Multilingualism risks a “crisis” in Wales, as study at A level in modern foreign languages (MFL) continues to plummet, and stands at its lowest ever level.
That’s according to Welsh Conservatives – who have called for urgent action from the Welsh Government to stem the decline, and ensure more people in Wales reap the benefits of multilingualism.
New figures uncovered, following the publication of 2016 A Level results, emphasise the extent of the crisis in Wales.
Since 2006, the number of students entered for A Level examinations in MFL has fallen dramatically; declining by over 46% - or almost half – over the decade.
Entries in French have fallen each and every year since 2006, declining by 61% between 2006 and 2016 – from 1,055 to 416. In Spanish - the world's most spoken European language - entries are also at their lowest ever level.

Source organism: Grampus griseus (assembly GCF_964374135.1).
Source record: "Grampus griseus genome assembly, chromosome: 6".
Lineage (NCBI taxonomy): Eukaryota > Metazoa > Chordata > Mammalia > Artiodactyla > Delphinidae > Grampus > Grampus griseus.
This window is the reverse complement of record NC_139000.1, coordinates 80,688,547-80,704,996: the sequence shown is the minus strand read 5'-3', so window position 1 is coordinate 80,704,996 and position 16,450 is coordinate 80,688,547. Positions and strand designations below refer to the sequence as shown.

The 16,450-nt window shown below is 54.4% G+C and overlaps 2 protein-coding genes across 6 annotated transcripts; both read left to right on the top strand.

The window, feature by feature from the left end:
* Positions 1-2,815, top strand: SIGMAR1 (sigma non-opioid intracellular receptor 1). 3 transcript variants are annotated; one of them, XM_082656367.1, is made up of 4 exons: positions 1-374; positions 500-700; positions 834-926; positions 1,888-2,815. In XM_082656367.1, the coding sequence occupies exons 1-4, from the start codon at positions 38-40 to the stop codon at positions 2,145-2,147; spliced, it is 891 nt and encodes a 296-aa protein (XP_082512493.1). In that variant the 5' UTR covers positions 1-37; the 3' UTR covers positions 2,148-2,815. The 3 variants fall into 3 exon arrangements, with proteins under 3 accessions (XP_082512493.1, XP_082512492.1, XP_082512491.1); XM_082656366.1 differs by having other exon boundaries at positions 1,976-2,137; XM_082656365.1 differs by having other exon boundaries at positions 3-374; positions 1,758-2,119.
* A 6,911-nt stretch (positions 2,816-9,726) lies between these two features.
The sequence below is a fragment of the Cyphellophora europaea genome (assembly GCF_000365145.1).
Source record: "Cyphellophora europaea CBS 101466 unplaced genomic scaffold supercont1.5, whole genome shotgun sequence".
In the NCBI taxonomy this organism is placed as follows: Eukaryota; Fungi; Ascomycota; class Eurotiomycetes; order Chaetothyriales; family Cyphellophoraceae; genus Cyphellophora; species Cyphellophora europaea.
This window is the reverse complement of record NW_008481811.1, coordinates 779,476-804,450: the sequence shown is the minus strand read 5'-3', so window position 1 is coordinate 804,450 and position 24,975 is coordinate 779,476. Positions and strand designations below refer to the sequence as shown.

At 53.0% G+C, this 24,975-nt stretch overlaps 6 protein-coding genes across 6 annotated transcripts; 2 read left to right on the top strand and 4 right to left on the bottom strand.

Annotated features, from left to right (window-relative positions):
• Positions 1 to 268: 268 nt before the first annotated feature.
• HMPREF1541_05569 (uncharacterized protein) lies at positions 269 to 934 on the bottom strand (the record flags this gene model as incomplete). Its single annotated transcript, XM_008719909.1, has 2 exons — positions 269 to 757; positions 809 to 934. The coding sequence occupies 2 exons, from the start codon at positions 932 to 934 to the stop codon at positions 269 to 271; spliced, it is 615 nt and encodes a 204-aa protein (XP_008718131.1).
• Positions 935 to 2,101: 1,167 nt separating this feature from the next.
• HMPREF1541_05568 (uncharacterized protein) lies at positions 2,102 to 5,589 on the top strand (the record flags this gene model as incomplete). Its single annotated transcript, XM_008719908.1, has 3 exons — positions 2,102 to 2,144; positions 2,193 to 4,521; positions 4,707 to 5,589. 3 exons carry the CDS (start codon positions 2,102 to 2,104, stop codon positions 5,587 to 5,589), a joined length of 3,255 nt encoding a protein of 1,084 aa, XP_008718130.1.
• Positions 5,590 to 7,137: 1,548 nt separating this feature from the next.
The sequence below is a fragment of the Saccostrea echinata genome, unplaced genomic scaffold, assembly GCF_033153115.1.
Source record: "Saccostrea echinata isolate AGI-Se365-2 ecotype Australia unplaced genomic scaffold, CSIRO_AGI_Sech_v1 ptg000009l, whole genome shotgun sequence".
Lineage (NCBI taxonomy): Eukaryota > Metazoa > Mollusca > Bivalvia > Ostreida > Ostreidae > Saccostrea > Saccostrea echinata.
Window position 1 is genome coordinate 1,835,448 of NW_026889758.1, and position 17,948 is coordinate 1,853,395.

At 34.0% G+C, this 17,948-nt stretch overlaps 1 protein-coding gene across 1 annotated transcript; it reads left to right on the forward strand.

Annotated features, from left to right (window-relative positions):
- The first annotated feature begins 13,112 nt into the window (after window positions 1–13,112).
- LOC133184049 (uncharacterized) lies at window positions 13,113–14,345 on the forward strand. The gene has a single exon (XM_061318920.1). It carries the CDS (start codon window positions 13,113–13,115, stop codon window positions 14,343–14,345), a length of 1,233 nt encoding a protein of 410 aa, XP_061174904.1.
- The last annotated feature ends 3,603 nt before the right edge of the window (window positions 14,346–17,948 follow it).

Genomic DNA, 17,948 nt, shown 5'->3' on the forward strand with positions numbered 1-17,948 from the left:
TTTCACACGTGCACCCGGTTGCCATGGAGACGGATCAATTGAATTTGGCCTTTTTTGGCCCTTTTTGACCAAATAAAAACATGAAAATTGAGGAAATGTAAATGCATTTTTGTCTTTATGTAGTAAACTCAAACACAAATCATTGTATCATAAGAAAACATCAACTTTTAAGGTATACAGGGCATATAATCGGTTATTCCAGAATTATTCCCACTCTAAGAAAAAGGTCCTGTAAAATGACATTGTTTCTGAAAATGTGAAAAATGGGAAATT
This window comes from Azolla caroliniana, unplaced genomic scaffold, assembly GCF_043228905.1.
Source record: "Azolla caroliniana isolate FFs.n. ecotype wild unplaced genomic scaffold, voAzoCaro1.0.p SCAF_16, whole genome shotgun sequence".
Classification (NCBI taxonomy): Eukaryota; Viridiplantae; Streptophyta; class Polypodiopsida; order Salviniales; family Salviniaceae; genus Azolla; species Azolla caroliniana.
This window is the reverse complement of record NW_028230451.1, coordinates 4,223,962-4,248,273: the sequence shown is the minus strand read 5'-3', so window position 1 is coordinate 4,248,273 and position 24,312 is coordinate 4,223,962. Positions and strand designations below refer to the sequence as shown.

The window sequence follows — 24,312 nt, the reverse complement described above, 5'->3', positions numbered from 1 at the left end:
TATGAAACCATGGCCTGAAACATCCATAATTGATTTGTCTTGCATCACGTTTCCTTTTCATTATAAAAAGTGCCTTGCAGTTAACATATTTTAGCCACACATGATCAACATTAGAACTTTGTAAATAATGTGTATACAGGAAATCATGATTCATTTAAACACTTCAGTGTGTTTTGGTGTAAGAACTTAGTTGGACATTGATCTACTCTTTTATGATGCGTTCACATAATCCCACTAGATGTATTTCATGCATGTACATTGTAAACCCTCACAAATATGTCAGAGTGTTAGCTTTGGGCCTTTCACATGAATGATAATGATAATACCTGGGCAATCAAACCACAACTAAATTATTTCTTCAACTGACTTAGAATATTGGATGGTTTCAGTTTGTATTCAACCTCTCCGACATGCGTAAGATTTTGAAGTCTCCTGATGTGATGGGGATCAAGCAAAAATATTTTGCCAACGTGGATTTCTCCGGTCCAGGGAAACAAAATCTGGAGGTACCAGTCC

The contrast is stark with many neighbouring European nations. Indeed, a Eurobarometer survey found 54% of Europeans are able to hold a conversation in at least one additional language. The survey also found that 88% of Europeans think knowing languages other than their mother tongue is very useful.
Shadow Skills Secretary, Mohammad Asghar AM – who speaks four languages, said:
“This is nothing short of a crisis for skills in Wales, with study in modern foreign languages plummeting.
“Study in MFL is now at its lowest ever level – and the Welsh Government seems to have no answers to stem this decline, which is so damaging for our nation’s economy, social mobility and an individual’s prospects. In the longer-term, it can also have a damaging impact on inward investment into Wales.
“Evidence suggests that language learning can benefit study and skill development in a multitude of areas, and this new administration needs clear action to inspire a love of language learning in all corners of Wales. Labour’s approach needs to change – and quickly.”